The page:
Fringe Box



Letter: What Is Really Behind the Junction 10 Project?

Published on: 5 Nov, 2023
Updated on: 5 Nov, 2023

Junction 10 A3/M25 – beam being lowered into place

From: David Roberts

In response to: British Engineering at Its Best

Without belittling the engineering involved, it is legitimate to ask what is really behind this project, which looks like costing the best part of half a billion pounds at a time when there are far greater calls on the public purse. Think what else the government could do with a sum like that!

The project has been justified on the basis that this is the most dangerous junction on the M25, while National Highways’ own assessment ranks it only number three or four, depending on the measure used.

The full cost estimate seems to date from 2014, since when Brexit, Covid and inflation have practically doubled labour and material prices. The felling of tens of thousands of mature trees occurred without a peep from any local council or MP, as if this were not perhaps the biggest local ecological disaster on record.

The impact of shifting Junction 10 traffic more quickly onto existing local roads will be great, but lies conveniently outside National Highways’ responsibilities. And the decision to approve the project was repeatedly postponed over several years by successive transport secretaries, surely indicating a strong degree of doubt about how necessary or urgent it is.

So, why? The project predates the Prime Minister’s feeble attempt to whip up a ULEZ-related culture war between motorists and the environment, but not his party’s unhealthy dependence on donations from the construction industry whose every wish, it seems, must be met.

Kow-towing to the pro-traffic lobby is spectacularly short-sighted politics and Sir Paul Beresford, who rarely says anything in public at all, ought to be ashamed of cheerleading for it.

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Responses to Letter: What Is Really Behind the Junction 10 Project?

  1. James Wild Reply

    November 5, 2023 at 5:32 pm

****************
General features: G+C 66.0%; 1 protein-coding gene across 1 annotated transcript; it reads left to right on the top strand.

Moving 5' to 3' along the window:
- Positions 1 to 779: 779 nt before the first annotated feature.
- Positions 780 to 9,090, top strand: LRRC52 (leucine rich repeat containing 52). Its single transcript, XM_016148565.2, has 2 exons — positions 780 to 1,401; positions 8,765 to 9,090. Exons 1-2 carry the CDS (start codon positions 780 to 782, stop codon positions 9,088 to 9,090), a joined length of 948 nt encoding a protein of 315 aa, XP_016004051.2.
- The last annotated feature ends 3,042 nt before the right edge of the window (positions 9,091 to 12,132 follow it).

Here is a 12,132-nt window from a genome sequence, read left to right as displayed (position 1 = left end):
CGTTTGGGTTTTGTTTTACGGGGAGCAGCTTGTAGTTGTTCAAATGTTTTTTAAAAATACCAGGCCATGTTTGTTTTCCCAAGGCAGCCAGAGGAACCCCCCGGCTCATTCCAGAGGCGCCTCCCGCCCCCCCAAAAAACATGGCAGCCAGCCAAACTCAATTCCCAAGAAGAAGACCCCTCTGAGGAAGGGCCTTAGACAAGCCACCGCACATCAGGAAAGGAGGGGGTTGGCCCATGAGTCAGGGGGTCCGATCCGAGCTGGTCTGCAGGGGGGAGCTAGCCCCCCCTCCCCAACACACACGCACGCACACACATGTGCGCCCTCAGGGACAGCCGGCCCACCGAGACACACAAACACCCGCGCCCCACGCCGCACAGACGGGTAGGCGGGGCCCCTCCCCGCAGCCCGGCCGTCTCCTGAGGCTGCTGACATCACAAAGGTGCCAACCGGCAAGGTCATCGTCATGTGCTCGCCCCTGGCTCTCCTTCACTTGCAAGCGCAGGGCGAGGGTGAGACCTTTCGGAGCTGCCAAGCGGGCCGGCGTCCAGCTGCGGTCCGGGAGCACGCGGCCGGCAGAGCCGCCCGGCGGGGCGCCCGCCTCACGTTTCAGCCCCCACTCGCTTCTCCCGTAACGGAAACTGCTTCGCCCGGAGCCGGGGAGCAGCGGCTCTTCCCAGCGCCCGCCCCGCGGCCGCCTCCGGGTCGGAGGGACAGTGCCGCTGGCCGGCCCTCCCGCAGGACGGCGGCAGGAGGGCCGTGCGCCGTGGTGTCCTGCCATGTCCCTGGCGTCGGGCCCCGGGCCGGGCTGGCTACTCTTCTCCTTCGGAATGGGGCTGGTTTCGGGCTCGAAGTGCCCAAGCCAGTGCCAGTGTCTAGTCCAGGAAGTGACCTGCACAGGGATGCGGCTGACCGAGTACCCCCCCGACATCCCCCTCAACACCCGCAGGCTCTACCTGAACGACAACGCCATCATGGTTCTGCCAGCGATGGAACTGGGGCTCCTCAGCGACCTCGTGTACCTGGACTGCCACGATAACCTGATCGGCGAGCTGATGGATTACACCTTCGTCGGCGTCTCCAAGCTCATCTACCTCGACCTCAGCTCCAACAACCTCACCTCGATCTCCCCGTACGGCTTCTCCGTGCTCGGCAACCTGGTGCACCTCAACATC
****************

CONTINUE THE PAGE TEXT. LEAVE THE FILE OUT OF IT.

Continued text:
Can I suggest that Dragon readers watch the National Highways M25/A3 presentation video on the whole scheme before passing judgement on these works.

    It has certainly made me accept that the gain is going to be worth the pain come summer 2025 and it has made the whole engineering operation more understandable and interesting.

  2. Bibhas Neogi Reply

    November 5, 2023 at 10:10 pm

    As I have said before on The Dragon NEWS:”Billions are being spent on the HS2, so that some 20 minutes would be saved from the train journey time but what would be the true gain? Is the Junction 10 work a vanity project by the government to create employment?

    “If the same money were spent on improving the road network instead, reduced congestion on the entire national road network would have benefited the vast majority.”

    A small proportion of money saved could have been used, for example, for the A3 widening through Guildford. My comments are in the letter

  3. Guy Sutlieff Reply

    November 6, 2023 at 6:25 pm

    I’m not exactly a fan of this government, to say the least, but that is a bizarre letter in all respects.

    Saying that the junction is being improved because of construction company donations is ridiculous. First, because, frankly, nothing ever gets built under the Tories, and secondly it is as logical as saying Labour build railways as the RMT sponsor them.

    The junction is being improved because it causes congestion for miles around and encourages traffic to turn off at Leatherhead or Chertsey to avoid it, thus actually funneling traffic into local roads.

    Also, “tens of thousands of trees” felled …really?

    • Jules Cranwell Reply

      November 7, 2023 at 12:18 pm

      I suspect Guy has not seen the devastation. Looks more like 100,000 trees destroyed, massive tracts destroyed each side of the A3 and M25.

      • James Wild Reply

        November 7, 2023 at 10:51 pm

        If you watch the highways presentation video as suggested you would see that the rare heathland habitat is being restored by the removal of these trees.

        The common used to be open heathland which provided excellent habitat for certain rare species and is why these rare heathlands have a special designation SPA’s (Special Protection Areas).

        In other words removal of trees is not always a bad thing.

    • David Roberts Reply

      November 7, 2023 at 7:04 pm

      Credible recent reports put construction industry donations to the Conservative Party since 2010 at £29 million. That makes them very hard to say no to.

      I don’t think it’s “bizarre” to suggest that winning contracts from government agencies like National Highways may be down to state capture.

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